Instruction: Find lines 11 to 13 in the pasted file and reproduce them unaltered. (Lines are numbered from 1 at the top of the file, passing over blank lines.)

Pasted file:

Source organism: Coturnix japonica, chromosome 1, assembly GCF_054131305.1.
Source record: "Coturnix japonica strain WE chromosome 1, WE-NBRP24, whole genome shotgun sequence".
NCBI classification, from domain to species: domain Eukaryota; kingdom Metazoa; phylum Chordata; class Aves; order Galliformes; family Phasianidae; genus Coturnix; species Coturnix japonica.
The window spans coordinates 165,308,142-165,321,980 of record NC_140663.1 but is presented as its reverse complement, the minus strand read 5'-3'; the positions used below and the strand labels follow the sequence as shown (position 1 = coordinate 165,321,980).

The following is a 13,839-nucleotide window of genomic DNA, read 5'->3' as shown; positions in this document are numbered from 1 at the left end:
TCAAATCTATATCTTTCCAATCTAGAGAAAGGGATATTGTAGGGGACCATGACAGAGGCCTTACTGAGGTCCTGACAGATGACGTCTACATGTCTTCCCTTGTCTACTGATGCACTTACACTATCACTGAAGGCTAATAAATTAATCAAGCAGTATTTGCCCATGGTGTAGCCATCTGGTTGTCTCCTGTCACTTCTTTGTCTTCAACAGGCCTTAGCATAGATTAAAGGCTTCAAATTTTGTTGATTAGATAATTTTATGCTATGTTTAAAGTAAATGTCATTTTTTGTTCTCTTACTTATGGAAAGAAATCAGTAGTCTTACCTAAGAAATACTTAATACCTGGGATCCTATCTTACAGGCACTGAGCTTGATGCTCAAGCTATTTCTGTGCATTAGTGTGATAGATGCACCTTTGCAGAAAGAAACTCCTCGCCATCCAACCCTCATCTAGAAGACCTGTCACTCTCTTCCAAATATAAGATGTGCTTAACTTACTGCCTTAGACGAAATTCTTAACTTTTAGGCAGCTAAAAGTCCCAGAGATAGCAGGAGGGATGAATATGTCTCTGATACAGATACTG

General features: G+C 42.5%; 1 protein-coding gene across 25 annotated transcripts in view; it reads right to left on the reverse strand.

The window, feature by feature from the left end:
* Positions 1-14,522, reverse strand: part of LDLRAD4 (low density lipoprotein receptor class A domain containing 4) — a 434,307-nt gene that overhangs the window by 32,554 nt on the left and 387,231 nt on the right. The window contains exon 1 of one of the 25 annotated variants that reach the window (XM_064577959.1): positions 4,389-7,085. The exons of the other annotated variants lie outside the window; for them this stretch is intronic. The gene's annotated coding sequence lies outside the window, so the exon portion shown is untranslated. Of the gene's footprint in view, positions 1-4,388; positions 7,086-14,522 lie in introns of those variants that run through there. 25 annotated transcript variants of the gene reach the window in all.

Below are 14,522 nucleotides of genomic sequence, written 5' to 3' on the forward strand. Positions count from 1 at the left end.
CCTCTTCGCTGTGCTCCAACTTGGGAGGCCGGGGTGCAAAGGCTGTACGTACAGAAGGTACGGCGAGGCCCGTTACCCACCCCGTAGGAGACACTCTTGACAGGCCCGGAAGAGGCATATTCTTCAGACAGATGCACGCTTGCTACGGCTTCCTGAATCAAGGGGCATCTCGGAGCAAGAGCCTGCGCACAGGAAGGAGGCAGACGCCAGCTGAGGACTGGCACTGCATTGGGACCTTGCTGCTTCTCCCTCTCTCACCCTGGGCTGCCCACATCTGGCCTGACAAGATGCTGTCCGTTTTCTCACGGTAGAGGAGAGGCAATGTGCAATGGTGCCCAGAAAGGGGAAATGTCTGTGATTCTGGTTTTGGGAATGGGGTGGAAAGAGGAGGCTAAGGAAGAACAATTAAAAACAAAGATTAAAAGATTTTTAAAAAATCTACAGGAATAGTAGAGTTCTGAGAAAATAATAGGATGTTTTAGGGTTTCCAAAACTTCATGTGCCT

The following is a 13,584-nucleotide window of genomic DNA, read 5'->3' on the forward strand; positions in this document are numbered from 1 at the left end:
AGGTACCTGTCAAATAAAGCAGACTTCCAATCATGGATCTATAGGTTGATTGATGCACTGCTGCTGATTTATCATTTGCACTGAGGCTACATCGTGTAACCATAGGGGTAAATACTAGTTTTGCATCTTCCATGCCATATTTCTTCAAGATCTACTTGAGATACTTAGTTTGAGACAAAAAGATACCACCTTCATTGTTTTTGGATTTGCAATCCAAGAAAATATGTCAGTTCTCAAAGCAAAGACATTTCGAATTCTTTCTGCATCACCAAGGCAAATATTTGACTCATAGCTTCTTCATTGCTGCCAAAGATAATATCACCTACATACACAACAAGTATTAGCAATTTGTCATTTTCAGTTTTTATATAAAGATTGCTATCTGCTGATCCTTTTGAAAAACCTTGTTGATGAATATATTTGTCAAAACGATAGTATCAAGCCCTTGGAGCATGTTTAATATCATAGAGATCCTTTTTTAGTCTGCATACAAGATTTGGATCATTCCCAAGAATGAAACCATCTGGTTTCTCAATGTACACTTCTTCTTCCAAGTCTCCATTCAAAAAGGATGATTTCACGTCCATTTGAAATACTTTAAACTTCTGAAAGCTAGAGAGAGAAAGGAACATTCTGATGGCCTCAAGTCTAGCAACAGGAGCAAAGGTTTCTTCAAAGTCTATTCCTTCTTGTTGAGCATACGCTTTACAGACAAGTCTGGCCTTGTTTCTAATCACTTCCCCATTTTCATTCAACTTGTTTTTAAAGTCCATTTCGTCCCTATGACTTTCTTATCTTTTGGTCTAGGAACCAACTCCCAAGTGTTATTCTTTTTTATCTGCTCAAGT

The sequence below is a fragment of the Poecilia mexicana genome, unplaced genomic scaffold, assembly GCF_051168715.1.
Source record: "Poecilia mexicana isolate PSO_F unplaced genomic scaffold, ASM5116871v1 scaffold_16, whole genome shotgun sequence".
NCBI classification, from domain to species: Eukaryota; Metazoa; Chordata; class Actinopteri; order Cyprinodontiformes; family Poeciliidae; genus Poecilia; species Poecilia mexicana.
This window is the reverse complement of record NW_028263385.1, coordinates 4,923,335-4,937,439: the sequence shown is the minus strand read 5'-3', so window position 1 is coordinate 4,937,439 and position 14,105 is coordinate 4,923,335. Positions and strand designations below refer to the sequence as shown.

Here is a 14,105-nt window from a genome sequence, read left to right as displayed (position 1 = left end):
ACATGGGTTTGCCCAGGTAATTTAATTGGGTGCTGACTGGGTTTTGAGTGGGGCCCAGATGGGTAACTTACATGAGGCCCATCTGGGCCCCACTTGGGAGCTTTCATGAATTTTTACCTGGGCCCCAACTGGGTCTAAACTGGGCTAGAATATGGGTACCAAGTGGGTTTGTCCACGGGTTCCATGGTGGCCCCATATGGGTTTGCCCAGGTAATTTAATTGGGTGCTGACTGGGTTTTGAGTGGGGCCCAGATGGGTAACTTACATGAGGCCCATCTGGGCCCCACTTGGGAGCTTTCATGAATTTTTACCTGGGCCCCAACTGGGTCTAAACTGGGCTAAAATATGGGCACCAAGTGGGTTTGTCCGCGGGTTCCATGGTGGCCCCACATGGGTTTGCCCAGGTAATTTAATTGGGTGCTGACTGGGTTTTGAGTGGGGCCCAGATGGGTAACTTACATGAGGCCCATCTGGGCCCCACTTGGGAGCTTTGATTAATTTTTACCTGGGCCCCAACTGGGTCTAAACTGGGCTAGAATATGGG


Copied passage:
CCTCTTCGCTGTGCTCCAACTTGGGAGGCCGGGGTGCAAAGGCTGTACGTACAGAAGGTACGGCGAGGCCCGTTACCCACCCCGTAGGAGACACTCTTGACAGGCCCGGAAGAGGCATATTCTTCAGACAGATGCACGCTTGCTACGGCTTCCTGAATCAAGGGGCATCTCGGAGCAAGAGCCTGCGCACAGGAAGGAGGCAGACGCCAGCTGAGGACTGGCACTGCATTGGGACCTTGCTGCTTCTCCCTCTCTCACCCTGGGCTGCCCACATCTGGCCTGACAAGATGCTGTCCGTTTTCTCACGGTAGAGGAGAGGCAATGTGCAATGGTGCCCAGAAAGGGGAAATGTCTGTGATTCTGGTTTTGGGAATGGGGTGGAAAGAGGAGGCTAAGGAAGAACAATTAAAAACAAAGATTAAAAGATTTTTAAAAAATCTACAGGAATAGTAGAGTTCTGAGAAAATAATAGGATGTTTTAGGGTTTCCAAAACTTCATGTGCCT

The following is a 13,584-nucleotide window of genomic DNA, read 5'->3' on the forward strand; positions in this document are numbered from 1 at the left end:
AGGTACCTGTCAAATAAAGCAGACTTCCAATCATGGATCTATAGGTTGATTGATGCACTGCTGCTGATTTATCATTTGCACTGAGGCTACATCGTGTAACCATAGGGGTAAATACTAGTTTTGCATCTTCCATGCCATATTTCTTCAAGATCTACTTGAGATACTTAGTTTGAGACAAAAAGATACCACCTTCATTGTTTTTGGATTTGCAATCCAAGAAAATATGTCAGTTCTCAAAGCAAAGACATTTCGAATTCTTTCTGCATCACCAAGGCAAATATTTGACTCATAGCTTCTTCATTGCTGCCAAAGATAATATCACCTACATACACAACAAGTATTAGCAATTTGTCATTTTCAGTTTTTATATAAAGATTGCTATCTGCTGATCCTTTTGAAAAACCTTGTTGATGAATATATTTGTCAAAACGATAGTATCAAGCCCTTGGAGCATGTTTAATATCATAGAGATCCTTTTTTAGTCTGCATACAAGATTTGGATCATTCCCAAGAATGAAACCATCTGGTTTCTCAATGTACACTTCTTCTTCCAAGTCTCCATTCAAAAAGGATGATTTCACGTCCATTTGAAATACTTTAAACTTCTGAAAGCTAGAGAGAGAAAGGAACATTCTGATGGCCTCAAGTCTAGCAACAGGAGCAAAGGTTTCTTCAAAGTCTATTCCTTCTTGTTGAGCATACGCTTTACAGACAAGTCTGGCCTTGTTTCTAATCACTTCCCCATTTTCATTCAACTTGTTTTTAAAGTCCATTTCGTCCCTATGACTTTCTTATCTTTTGGTCTAGGAACCAACTCCCAAGTGTTATTCTTTTTTATCTGCTCAAGT